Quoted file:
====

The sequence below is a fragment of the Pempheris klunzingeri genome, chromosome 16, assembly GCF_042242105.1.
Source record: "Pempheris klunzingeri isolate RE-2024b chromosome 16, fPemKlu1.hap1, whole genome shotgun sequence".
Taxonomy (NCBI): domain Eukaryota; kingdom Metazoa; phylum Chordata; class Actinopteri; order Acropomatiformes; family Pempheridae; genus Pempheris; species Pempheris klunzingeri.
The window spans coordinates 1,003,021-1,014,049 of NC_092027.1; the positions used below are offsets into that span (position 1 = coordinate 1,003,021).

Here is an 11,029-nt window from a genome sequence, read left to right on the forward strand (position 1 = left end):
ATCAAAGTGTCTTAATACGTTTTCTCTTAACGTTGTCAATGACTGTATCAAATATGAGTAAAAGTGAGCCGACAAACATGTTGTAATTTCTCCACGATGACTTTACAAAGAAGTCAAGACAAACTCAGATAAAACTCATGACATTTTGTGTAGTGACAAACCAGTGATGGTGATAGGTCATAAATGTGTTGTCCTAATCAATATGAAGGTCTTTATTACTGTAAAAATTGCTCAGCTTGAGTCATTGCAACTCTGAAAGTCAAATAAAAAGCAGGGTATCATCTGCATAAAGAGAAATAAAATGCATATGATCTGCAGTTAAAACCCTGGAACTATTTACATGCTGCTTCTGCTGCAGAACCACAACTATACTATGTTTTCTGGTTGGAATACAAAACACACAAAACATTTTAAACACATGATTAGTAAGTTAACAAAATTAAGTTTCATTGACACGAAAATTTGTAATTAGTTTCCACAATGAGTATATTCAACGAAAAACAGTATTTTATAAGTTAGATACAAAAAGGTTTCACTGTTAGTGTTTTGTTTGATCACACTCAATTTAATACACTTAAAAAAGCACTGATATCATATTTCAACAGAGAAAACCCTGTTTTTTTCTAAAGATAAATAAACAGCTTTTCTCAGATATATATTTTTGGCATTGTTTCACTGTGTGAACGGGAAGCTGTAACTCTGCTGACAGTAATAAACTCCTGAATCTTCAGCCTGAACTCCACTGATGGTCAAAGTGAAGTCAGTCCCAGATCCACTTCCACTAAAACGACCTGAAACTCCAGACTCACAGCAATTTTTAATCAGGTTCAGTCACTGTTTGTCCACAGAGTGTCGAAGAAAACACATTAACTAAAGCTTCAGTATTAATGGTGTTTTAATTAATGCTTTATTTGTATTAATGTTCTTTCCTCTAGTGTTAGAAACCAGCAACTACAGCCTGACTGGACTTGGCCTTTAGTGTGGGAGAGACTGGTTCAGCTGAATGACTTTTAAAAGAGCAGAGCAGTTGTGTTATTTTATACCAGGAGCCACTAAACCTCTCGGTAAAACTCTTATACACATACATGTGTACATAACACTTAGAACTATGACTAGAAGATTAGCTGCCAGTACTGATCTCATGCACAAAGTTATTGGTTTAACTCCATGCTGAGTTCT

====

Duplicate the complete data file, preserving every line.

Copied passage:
The sequence below is a fragment of the Pempheris klunzingeri genome, chromosome 16, assembly GCF_042242105.1.
Source record: "Pempheris klunzingeri isolate RE-2024b chromosome 16, fPemKlu1.hap1, whole genome shotgun sequence".
Taxonomy (NCBI): domain Eukaryota; kingdom Metazoa; phylum Chordata; class Actinopteri; order Acropomatiformes; family Pempheridae; genus Pempheris; species Pempheris klunzingeri.
The window spans coordinates 1,003,021-1,014,049 of NC_092027.1; the positions used below are offsets into that span (position 1 = coordinate 1,003,021).

Here is an 11,029-nt window from a genome sequence, read left to right on the forward strand (position 1 = left end):
ATCAAAGTGTCTTAATACGTTTTCTCTTAACGTTGTCAATGACTGTATCAAATATGAGTAAAAGTGAGCCGACAAACATGTTGTAATTTCTCCACGATGACTTTACAAAGAAGTCAAGACAAACTCAGATAAAACTCATGACATTTTGTGTAGTGACAAACCAGTGATGGTGATAGGTCATAAATGTGTTGTCCTAATCAATATGAAGGTCTTTATTACTGTAAAAATTGCTCAGCTTGAGTCATTGCAACTCTGAAAGTCAAATAAAAAGCAGGGTATCATCTGCATAAAGAGAAATAAAATGCATATGATCTGCAGTTAAAACCCTGGAACTATTTACATGCTGCTTCTGCTGCAGAACCACAACTATACTATGTTTTCTGGTTGGAATACAAAACACACAAAACATTTTAAACACATGATTAGTAAGTTAACAAAATTAAGTTTCATTGACACGAAAATTTGTAATTAGTTTCCACAATGAGTATATTCAACGAAAAACAGTATTTTATAAGTTAGATACAAAAAGGTTTCACTGTTAGTGTTTTGTTTGATCACACTCAATTTAATACACTTAAAAAAGCACTGATATCATATTTCAACAGAGAAAACCCTGTTTTTTTCTAAAGATAAATAAACAGCTTTTCTCAGATATATATTTTTGGCATTGTTTCACTGTGTGAACGGGAAGCTGTAACTCTGCTGACAGTAATAAACTCCTGAATCTTCAGCCTGAACTCCACTGATGGTCAAAGTGAAGTCAGTCCCAGATCCACTTCCACTAAAACGACCTGAAACTCCAGACTCACAGCAATTTTTAATCAGGTTCAGTCACTGTTTGTCCACAGAGTGTCGAAGAAAACACATTAACTAAAGCTTCAGTATTAATGGTGTTTTAATTAATGCTTTATTTGTATTAATGTTCTTTCCTCTAGTGTTAGAAACCAGCAACTACAGCCTGACTGGACTTGGCCTTTAGTGTGGGAGAGACTGGTTCAGCTGAATGACTTTTAAAAGAGCAGAGCAGTTGTGTTATTTTATACCAGGAGCCACTAAACCTCTCGGTAAAACTCTTATACACATACATGTGTACATAACACTTAGAACTATGACTAGAAGATTAGCTGCCAGTACTGATCTCATGCACAAAGTTATTGGTTTAACTCCATGCTGAGTTCT